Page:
It quickly became apparent to law enforcement that the siblings had endured these profoundly shocking living conditions for a very long time. Their survival was deemed nothing short of miraculous given the intensity and duration of abuse and deprivation.

Community Shock and Questions

As details emerged, the Perris community was astonished that such extreme child abuse had persisted largely undetected in their midsts for so long. Some neighbours had occasionally expressed concern about the pale, thin appearance of the Turpin children. But no one knew the true conditions of captivity and torture inside the home.

In hindsight, many questioned if more could have been done to uncover and end the abuse sooner. However, the combination of homeschooling, social isolation, and secrecy cultivated by the Turpins prevented intervention. In the end, only the escape of the 17-year-old daughter led police to rescue the starved, shackled children from their egregious living conditions.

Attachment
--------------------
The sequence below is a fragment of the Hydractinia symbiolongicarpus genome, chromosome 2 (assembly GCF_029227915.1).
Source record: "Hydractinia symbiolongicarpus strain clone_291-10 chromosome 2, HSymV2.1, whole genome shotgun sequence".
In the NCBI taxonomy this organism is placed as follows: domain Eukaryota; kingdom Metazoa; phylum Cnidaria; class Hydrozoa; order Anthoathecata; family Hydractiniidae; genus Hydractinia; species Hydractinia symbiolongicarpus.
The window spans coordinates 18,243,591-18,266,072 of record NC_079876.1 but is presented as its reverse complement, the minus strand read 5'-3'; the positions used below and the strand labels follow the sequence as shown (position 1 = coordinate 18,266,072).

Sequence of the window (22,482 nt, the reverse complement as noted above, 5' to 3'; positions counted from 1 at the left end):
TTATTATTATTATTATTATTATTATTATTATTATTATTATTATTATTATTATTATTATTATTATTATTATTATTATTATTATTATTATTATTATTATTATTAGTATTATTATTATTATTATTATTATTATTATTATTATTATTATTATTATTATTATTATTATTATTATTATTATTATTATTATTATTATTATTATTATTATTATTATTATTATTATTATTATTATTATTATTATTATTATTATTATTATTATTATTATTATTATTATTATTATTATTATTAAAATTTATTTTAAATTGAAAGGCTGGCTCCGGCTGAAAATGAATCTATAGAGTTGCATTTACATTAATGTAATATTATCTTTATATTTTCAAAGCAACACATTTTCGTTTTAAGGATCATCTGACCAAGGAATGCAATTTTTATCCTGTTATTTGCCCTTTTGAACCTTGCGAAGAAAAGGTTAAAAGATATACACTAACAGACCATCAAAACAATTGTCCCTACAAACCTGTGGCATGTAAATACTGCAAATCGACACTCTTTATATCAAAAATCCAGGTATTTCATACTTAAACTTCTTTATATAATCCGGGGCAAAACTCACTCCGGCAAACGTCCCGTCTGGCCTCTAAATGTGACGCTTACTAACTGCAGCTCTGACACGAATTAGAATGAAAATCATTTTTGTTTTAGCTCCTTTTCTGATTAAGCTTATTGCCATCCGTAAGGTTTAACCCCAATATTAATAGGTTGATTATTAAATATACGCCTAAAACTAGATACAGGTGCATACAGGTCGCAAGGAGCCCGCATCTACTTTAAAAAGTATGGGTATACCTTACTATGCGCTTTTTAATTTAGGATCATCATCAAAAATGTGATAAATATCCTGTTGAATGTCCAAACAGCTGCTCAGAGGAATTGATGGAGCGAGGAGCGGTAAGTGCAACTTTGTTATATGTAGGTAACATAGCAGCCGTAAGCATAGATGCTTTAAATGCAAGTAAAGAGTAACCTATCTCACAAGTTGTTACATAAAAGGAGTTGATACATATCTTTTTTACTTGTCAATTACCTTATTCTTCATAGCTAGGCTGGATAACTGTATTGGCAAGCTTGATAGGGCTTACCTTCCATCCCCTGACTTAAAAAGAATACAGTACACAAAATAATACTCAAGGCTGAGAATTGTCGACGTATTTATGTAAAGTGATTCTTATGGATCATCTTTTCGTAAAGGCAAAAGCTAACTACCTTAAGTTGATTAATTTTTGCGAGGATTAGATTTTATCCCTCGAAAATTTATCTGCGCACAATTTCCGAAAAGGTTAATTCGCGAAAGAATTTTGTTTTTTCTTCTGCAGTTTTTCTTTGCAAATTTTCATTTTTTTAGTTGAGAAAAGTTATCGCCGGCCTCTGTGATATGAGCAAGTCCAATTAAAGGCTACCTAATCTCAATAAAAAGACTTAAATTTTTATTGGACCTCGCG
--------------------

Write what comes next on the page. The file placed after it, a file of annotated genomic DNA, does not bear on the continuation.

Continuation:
Ongoing Recovery for the Children

Following their emancipation from the Turpin home in January 2018, the long process of physical and mental recovery began for the 13 siblings. They were all hospitalized for severe malnutrition and related medical issues.

The seven adult children were eventually placed in a care facility where they could choose supportive living arrangements. The six minor children were appointed legal guardians and placed with local foster families who could meet their ongoing medical and developmental needs in a safe, nurturing home.